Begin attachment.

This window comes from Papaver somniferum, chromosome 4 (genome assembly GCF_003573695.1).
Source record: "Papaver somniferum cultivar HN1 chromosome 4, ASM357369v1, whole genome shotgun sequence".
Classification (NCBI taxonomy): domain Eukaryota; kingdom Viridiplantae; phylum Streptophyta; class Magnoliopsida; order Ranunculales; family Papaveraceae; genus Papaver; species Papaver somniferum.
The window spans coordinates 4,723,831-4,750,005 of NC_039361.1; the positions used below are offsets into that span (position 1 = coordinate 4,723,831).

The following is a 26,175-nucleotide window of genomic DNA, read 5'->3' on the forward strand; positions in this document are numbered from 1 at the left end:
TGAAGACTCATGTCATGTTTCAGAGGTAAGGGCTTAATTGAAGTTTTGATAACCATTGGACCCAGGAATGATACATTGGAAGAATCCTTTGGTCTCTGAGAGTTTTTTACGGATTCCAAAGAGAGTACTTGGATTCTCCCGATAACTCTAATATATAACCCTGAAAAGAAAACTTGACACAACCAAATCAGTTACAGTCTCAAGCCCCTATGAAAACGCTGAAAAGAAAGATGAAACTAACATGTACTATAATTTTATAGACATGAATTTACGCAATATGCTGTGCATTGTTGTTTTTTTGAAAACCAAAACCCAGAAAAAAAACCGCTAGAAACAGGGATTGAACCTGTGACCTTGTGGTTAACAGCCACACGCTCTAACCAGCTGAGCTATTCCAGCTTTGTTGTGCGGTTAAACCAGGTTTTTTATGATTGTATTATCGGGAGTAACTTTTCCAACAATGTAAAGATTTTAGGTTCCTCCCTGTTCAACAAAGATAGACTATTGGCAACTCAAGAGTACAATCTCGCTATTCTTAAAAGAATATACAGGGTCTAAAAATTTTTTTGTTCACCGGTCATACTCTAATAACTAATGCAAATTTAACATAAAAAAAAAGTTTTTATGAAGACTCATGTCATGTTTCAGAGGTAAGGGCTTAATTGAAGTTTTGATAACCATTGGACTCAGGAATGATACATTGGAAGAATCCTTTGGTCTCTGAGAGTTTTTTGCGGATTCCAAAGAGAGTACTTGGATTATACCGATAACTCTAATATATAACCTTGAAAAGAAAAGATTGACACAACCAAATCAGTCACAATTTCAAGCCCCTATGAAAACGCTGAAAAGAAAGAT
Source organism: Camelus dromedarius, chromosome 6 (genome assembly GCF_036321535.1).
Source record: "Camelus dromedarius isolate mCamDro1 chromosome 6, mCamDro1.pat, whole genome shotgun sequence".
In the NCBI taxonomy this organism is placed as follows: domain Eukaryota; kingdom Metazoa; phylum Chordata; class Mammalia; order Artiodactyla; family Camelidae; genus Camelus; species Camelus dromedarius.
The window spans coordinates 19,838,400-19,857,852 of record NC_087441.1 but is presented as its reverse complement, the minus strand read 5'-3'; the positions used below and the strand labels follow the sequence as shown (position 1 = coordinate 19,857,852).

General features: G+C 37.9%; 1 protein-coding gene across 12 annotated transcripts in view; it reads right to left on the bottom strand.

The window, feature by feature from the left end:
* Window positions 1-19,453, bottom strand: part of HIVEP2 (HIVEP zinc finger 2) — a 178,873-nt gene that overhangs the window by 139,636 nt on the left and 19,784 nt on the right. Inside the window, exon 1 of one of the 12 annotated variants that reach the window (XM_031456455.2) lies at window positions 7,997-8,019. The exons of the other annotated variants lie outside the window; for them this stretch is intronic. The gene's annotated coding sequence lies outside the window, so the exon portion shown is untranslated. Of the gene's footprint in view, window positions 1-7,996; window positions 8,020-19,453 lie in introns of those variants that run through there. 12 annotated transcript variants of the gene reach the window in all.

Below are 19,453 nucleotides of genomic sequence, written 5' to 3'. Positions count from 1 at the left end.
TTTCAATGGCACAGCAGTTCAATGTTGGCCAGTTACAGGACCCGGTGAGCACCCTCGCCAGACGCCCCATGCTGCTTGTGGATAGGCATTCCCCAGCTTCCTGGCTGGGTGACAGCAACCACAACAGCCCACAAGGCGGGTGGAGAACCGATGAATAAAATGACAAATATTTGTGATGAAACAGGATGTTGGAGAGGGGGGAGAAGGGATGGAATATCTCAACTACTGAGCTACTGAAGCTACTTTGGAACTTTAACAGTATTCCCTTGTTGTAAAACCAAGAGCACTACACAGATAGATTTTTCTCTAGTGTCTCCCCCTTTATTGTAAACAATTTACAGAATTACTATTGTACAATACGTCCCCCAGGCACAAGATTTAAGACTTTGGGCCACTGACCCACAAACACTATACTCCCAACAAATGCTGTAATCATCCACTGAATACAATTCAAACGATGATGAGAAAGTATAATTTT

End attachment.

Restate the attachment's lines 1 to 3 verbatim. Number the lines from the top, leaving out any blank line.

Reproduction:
This window comes from Papaver somniferum, chromosome 4 (genome assembly GCF_003573695.1).
Source record: "Papaver somniferum cultivar HN1 chromosome 4, ASM357369v1, whole genome shotgun sequence".
Classification (NCBI taxonomy): domain Eukaryota; kingdom Viridiplantae; phylum Streptophyta; class Magnoliopsida; order Ranunculales; family Papaveraceae; genus Papaver; species Papaver somniferum.